Distinct urine markers in patients with interstitial cystitis/bladder pain syndrome with or without Hunner lesion

Furuta A1, Igarashi T1, Egawa S1, Suzuki Y2, Yoshimura N3

Research Type

Basic Science / Translational

Abstract Category

Pelvic Pain Syndromes / Sexual Dysfunction

Abstract 22
Novel Techniques and Approaches in Basic Science
Scientific Podium Short Oral Session 3
Wednesday 4th September 2019
09:22 - 09:30
Hall G3
Painful Bladder Syndrome/Interstitial Cystitis (IC) New Devices Pathophysiology
1.Department of Urology, Jikei University School of Medicine, Tokyo, Japan, 2.Department of Urology, Tokyo Metropolitan Rehabilitation Hospital, Tokyo, Japan, 3.Department of Urology, University of Pittsburgh School of Medicine, Pittsburgh, Pennsylvania, USA
Presenter
A

Akira Furuta

Links

Abstract

Hypothesis / aims of study
The current conception of interstitial cystitis/bladder pain syndrome (IC/BPS) is that it would be reasonable to distinguish IC/BPS with Hunner lesion usually diagnosed as IC from IC/BPS without Hunner lesion (BPS). Therefore, we investigated the differences of urine markers including vascular endothelial growth factor-A (VEGF-A), CXCL1, CXCL8 and CXCL10 previously reported as useful markers [Ref. 1] to detect IC/BPS patients separated from overactive bladder (OAB) patients.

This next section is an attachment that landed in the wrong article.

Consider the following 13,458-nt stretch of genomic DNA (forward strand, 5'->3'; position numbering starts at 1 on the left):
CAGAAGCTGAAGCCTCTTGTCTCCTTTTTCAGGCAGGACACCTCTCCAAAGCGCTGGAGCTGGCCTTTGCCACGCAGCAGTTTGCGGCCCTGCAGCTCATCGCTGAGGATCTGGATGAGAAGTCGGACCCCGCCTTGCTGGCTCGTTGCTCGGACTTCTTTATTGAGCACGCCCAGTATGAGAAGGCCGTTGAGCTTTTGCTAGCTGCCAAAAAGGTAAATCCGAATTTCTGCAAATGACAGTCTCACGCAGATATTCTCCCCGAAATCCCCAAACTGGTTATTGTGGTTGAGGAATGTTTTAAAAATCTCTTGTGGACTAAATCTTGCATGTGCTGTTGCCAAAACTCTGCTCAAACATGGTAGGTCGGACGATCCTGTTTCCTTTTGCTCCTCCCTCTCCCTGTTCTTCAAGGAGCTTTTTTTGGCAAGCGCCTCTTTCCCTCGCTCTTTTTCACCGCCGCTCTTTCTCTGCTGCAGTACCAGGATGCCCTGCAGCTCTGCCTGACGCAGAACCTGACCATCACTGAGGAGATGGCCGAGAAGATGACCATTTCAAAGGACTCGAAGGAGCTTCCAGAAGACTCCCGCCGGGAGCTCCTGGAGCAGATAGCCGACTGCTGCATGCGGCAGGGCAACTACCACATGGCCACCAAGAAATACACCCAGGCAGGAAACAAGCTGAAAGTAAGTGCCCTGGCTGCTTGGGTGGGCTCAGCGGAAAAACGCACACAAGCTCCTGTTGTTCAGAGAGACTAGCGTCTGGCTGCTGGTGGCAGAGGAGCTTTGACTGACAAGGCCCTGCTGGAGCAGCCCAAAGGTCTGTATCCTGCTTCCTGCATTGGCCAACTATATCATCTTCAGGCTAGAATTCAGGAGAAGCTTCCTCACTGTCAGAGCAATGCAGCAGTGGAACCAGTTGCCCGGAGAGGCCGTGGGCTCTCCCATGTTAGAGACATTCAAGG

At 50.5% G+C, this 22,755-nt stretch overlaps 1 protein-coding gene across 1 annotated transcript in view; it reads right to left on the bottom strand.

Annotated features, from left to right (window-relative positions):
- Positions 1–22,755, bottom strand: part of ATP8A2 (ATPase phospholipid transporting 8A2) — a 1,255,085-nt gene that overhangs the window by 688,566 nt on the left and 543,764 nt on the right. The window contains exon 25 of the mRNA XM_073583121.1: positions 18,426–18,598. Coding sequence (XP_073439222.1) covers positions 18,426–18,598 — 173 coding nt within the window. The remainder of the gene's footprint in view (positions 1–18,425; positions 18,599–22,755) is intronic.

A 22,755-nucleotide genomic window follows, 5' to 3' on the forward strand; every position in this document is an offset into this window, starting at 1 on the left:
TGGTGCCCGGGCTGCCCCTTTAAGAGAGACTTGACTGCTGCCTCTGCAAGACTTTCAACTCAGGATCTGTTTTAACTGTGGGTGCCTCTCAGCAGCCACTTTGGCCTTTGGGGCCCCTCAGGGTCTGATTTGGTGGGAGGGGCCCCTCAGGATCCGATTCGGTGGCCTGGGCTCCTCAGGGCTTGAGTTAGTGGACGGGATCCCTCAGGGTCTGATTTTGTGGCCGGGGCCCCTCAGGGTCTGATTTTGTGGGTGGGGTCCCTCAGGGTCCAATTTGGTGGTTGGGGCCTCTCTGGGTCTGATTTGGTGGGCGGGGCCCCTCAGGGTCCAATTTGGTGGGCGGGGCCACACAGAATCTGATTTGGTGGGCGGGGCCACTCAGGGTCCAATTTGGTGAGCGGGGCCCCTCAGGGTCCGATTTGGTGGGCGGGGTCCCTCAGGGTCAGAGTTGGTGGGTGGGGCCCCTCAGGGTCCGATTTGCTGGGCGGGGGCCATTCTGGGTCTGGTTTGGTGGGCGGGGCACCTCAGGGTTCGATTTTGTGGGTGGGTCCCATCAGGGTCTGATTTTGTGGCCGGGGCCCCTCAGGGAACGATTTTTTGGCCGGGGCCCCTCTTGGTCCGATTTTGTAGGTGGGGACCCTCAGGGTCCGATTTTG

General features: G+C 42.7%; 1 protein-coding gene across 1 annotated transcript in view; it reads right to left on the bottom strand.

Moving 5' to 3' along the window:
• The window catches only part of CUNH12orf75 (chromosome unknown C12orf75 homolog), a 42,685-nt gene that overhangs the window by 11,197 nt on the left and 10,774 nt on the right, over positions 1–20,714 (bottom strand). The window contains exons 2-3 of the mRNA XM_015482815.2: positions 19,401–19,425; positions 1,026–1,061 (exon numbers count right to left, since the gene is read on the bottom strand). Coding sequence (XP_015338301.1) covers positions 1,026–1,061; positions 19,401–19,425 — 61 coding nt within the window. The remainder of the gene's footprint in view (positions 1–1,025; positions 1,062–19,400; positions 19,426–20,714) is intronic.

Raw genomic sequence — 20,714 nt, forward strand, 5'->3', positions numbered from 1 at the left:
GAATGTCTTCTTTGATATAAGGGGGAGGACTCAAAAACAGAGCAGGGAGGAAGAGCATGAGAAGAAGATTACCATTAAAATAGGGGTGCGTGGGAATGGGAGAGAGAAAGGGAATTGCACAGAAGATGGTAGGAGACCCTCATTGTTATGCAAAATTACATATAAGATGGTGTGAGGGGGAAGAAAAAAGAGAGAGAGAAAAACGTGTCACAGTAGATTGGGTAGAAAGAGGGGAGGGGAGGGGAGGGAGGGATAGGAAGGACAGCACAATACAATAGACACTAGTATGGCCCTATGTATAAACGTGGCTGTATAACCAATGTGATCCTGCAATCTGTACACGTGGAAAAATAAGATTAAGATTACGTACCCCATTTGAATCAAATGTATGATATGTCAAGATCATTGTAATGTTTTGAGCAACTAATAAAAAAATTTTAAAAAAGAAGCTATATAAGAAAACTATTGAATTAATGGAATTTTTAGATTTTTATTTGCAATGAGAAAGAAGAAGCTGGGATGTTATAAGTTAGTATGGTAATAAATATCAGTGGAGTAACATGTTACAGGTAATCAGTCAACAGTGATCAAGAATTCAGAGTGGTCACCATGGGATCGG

Study design, materials and methods
Urine was collected from 22 IC patients, 25 BPS patients, age and gender-matched 23 OAB patients and 12 controls with no history of IC, recurrent urinary tract infection or bladder cancer. In other groups of patients, bladder biopsied tissues were collected from 14 IC female patients, 12 BPS female patients and 14 age-matched female patients (controls) with stress urinary incontinence or pelvic organ prolapse. Representative four urine markers of IC/BPS such as VEGF-A, CXCL1, CXCL8 and CXCL10 were measured by a MILLIPLEX immunoassay kit. Immunohistochemical staining of VEGF-A and CD3 was examined in bladder tissues of each group, and the ratio of each staining per whole tissues (VEGF-A) or the number of T cells (CD3) was measured with Image J software. Statistical differences in these markers among the groups were determined by non-parametric ANOVA followed by multiple comparison test. The diagnostic efficiency of these markers was measured using receiver operating characteristic (ROC) analysis. In addition, all participants completed the O’Leary-Sant questionnaire including symptom indexes (OSSI) and problem indexes (OSPI), and visual analogue scale (VAS) pain scores, and the significant correlation between four urine markers and OSSI, OSPI and VAS pain scores was examined, respectively.
Results